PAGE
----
The Minnesota Senate is moving quickly on state tax relief for some businesses and unemployed workers who received federal pandemic aid, arguing lawmakers must act now as people are filling out their 2020 tax returns.

A proposal that passed on a bipartisan 55-12 vote on Thursday would conform state and federal tax code for the tens of thousands of state businesses that received forgivable Paycheck Protection Program loans, which were used to help cover employee salaries even as some businesses were shuttered due to the pandemic.

State tax law treats those forgiven loans as taxable income, even though Congress moved late last year to make the assistance tax-free at the federal level. The deadline for individual tax returns is April 15, but businesses must file by Monday or seek an extension.

"Taxing our struggling small-business owners who did the right thing, by keeping their workers on payroll, would make it much more difficult to get our state's economy back moving again," said Sen. Tom Bakk, I-Cook, who sponsored the bill. "Small businesses and their workers are the lifeblood of our communities, and we cannot afford to take them for granted."

The changes are a priority for the business community, but the proposal is getting pushback from some Democrats in the Senate and in control of the House, who say it focuses relief on businesses that were already able to tap into federal help.

It doesn't go far enough to help other struggling businesses or workers, argued opponents.

"It's a double tax cut for those businesses," said Sen. Jen McEwen, DFL-Duluth, who voted against the bill. "If we're going to do this economic stimulus for businesses, then what we also need to do is provide fairness for workers. We need to stand up for average Minnesotans, for the workers in Minnesota."

The Senate bill also exempts taxes on a portion of the $600 federal stipend that Minnesotans received through the CARES Act on top of their weekly unemployment benefits last year. Democrats say it should fully exempt taxes on all supplemental unemployment collected by Minnesotans during the pandemic. A bill moving in the DFL-controlled House would do that.

"It was that part that was not withheld, so people are going to get this sticker shock," said Rep. Paul Marquart, DFL-Dilworth, chair of the House Tax Committee. "To me, it's a package. They have to go together."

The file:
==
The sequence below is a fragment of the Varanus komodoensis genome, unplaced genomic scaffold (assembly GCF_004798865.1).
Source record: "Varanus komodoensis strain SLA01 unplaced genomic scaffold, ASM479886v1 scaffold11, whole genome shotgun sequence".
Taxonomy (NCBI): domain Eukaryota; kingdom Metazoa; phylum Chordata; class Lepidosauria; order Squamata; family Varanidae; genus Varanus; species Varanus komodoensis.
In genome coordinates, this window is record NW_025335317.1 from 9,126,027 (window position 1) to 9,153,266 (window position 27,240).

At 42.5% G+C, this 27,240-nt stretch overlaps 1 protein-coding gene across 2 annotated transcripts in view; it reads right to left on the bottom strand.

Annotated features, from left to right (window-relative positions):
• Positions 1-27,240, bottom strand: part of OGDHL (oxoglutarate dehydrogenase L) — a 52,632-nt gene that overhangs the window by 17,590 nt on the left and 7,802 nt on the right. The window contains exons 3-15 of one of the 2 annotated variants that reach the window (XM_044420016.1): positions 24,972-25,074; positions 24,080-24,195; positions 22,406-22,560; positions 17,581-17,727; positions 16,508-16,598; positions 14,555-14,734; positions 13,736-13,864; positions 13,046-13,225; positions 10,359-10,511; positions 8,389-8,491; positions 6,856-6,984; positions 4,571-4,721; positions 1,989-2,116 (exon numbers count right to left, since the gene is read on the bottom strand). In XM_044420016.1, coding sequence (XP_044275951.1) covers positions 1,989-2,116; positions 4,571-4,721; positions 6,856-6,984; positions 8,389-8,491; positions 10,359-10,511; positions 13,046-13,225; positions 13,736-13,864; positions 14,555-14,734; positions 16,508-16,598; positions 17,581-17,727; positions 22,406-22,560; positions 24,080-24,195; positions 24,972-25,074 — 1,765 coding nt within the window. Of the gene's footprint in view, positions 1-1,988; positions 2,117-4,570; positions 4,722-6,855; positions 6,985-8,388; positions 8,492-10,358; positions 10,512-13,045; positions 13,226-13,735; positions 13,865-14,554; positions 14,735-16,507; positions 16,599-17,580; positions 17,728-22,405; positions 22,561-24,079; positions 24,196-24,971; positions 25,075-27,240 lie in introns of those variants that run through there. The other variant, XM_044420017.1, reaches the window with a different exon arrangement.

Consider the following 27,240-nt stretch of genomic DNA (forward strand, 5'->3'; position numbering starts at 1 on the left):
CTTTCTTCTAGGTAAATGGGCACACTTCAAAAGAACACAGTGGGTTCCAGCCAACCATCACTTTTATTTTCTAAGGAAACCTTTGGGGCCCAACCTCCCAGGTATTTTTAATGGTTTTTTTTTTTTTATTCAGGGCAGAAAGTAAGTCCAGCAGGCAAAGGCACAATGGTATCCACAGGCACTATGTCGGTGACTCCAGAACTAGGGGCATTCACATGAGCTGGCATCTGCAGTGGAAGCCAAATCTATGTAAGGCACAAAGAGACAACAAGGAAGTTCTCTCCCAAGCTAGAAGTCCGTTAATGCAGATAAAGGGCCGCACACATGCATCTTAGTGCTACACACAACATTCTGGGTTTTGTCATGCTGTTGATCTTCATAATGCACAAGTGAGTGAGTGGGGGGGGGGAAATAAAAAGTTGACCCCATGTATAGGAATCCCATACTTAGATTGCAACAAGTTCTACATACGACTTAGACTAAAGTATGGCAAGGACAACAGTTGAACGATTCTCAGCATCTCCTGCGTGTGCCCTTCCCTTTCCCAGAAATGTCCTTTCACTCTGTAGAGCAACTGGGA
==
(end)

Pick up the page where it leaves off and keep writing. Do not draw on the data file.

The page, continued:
But there was also sticker shock for legislators on the price of the proposals. It would cost $438 million to conform state and federal tax code on PPP loans. The House proposal to exempt taxes on unemployment benefits would cost $237 million.

Together, the proposals could consume a big chunk of the state's projected $1.6 billion surplus and leave less money on the table as both sides debate spending for broadband, schools and other businesses as part of end-of-session budget negotiations. Much of that surplus is based on one-time federal aid.

"There's more one-time money coming into the state, and we are going to put that to good use. We are," said Sen. Erin Murphy, DFL-St. Paul. "We can put that toward all sorts of needs and issues Minnesotans are talking about."

It's an early look at the broader budget and taxes fight shaping up at the Capitol this year as the divided Legislature and DFL Gov. Tim Walz work to set a two-year, roughly $50 billion state budget. Walz is pitching a number of tax increases on businesses and the highest earners to pump money into schools and other areas hit hardest by the pandemic.

Visiting a high school in Plymouth on Thursday, Walz said he wants lawmakers to consider joining a tax cut plan with his push for $150 million for schools to set up a summer learning program. "To rush through and throw a tax cut out there, and say, 'Well if there's a little extra left over then we'll take care of the schools,' I don't want to do it that way," he said. "Let's put them together."

But Republicans in control of the Senate are emboldened in their push for tax relief by last month's news that a state budget deficit had turned into a surplus. On top of that, President Joe Biden signed the $1.9 trillion stimulus package on Thursday, which will direct an estimated $4.9 billion to Minnesota state and local governments to use for pandemic response and recovery.

Minnesota doesn't automatically conform its tax code with new provisions at the federal level, so each year lawmakers debate which changes they want to adopt. Many other states, including all of those bordering Minnesota, have adopted the federal provision that doesn't tax PPP loans.

Sen. John Jasinski, R-Faribault, said the 150-year-old Faribault Woolen Mill Co. in his district used a PPP loan not only to keep employees on staff, but also to increase staff and their pay and add more protections against COVID-19.

"They had no expectation this money was going to be taxed," he said. "Now they're forced with a bill to pay these taxes."

Briana Bierschbach • 651-925-5042

Twitter: @bbierschbach